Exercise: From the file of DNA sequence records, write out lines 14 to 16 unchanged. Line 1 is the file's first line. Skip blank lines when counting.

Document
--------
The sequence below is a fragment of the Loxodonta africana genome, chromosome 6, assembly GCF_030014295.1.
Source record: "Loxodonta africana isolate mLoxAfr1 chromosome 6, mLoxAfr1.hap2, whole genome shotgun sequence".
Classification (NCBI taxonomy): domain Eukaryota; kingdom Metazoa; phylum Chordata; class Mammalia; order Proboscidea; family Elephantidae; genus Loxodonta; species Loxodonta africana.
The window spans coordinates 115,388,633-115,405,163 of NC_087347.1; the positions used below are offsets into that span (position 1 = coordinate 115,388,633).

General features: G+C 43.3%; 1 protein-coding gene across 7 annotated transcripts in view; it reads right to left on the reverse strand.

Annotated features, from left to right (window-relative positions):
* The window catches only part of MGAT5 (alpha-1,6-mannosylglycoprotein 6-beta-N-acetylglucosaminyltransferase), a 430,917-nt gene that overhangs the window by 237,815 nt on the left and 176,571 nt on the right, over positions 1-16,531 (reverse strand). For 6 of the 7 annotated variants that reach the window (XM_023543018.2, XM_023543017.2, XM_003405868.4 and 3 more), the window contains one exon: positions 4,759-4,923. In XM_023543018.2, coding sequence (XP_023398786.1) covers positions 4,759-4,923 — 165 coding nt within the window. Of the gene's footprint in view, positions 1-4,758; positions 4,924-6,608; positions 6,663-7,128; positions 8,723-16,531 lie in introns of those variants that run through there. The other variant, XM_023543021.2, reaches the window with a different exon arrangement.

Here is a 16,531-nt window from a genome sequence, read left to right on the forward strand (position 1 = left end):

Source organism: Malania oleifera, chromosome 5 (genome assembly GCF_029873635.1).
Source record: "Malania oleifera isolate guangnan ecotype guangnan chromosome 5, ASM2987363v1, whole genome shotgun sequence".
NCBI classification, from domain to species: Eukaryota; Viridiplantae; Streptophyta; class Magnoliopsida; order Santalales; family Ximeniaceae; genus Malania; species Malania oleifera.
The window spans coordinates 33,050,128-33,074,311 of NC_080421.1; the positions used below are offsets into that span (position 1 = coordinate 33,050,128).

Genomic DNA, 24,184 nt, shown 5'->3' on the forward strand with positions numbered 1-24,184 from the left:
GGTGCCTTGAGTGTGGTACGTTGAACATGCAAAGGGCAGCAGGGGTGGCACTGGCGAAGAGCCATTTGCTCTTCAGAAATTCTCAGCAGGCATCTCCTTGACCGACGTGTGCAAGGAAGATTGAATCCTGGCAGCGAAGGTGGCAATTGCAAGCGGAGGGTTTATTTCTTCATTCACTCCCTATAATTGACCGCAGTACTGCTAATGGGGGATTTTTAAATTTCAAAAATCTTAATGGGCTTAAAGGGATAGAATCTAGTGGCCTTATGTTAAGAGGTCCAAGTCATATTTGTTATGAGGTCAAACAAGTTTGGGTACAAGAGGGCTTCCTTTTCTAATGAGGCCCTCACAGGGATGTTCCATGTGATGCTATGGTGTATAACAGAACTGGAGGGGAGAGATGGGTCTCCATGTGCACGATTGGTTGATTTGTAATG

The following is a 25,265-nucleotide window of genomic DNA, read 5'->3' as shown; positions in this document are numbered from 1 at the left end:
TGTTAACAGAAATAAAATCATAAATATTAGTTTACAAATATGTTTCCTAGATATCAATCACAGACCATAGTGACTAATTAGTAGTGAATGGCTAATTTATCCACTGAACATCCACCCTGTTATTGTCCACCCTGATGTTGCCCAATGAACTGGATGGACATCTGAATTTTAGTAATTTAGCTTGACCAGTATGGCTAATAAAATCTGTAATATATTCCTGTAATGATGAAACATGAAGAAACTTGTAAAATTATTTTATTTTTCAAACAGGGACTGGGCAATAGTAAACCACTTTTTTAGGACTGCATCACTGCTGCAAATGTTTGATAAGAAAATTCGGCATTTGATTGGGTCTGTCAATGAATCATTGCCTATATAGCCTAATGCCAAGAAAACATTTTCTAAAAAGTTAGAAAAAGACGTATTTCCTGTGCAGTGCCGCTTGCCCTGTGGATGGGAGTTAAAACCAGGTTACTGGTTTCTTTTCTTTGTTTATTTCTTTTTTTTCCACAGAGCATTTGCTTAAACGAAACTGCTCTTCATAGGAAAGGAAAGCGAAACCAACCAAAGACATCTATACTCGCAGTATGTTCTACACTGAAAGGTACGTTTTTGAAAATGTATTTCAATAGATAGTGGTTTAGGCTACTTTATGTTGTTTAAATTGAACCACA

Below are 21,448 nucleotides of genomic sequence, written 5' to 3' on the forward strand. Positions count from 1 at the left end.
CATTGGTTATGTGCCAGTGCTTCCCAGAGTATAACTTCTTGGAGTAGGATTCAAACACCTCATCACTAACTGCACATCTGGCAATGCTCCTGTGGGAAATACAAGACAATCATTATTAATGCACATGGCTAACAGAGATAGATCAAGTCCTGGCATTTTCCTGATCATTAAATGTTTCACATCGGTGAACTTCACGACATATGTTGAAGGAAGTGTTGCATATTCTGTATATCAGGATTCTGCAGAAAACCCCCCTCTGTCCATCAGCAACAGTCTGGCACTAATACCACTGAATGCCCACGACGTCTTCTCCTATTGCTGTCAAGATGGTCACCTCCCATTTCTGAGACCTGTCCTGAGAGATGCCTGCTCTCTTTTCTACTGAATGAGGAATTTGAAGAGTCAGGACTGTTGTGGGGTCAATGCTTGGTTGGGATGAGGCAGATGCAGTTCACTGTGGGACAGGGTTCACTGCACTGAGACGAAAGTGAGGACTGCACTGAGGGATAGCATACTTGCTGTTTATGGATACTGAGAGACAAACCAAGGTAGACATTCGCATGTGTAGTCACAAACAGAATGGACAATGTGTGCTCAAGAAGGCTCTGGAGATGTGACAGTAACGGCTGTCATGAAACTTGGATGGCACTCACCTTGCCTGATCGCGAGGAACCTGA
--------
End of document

GGTGCCTTGAGTGTGGTACGTTGAACATGCAAAGGGCAGCAGGGGTGGCACTGGCGAAGAGCCATTTGCTCTTCAGAAATTCTCAGCAGGCATCTCCTTGACCGACGTGTGCAAGGAAGATTGAATCCTGGCAGCGAAGGTGGCAATTGCAAGCGGAGGGTTTATTTCTTCATTCACTCCCTATAATTGACCGCAGTACTGCTAATGGGGGATTTTTAAATTTCAAAAATCTTAATGGGCTTAAAGGGATAGAATCTAGTGGCCTTATGTTAAGAGGTCCAAGTCATATTTGTTATGAGGTCAAACAAGTTTGGGTACAAGAGGGCTTCCTTTTCTAATGAGGCCCTCACAGGGATGTTCCATGTGATGCTATGGTGTATAACAGAACTGGAGGGGAGAGATGGGTCTCCATGTGCACGATTGGTTGATTTGTAATG

The following is a 25,265-nucleotide window of genomic DNA, read 5'->3' as shown; positions in this document are numbered from 1 at the left end:
TGTTAACAGAAATAAAATCATAAATATTAGTTTACAAATATGTTTCCTAGATATCAATCACAGACCATAGTGACTAATTAGTAGTGAATGGCTAATTTATCCACTGAACATCCACCCTGTTATTGTCCACCCTGATGTTGCCCAATGAACTGGATGGACATCTGAATTTTAGTAATTTAGCTTGACCAGTATGGCTAATAAAATCTGTAATATATTCCTGTAATGATGAAACATGAAGAAACTTGTAAAATTATTTTATTTTTCAAACAGGGACTGGGCAATAGTAAACCACTTTTTTAGGACTGCATCACTGCTGCAAATGTTTGATAAGAAAATTCGGCATTTGATTGGGTCTGTCAATGAATCATTGCCTATATAGCCTAATGCCAAGAAAACATTTTCTAAAAAGTTAGAAAAAGACGTATTTCCTGTGCAGTGCCGCTTGCCCTGTGGATGGGAGTTAAAACCAGGTTACTGGTTTCTTTTCTTTGTTTATTTCTTTTTTTTCCACAGAGCATTTGCTTAAACGAAACTGCTCTTCATAGGAAAGGAAAGCGAAACCAACCAAAGACATCTATACTCGCAGTATGTTCTACACTGAAAGGTACGTTTTTGAAAATGTATTTCAATAGATAGTGGTTTAGGCTACTTTATGTTGTTTAAATTGAACCACA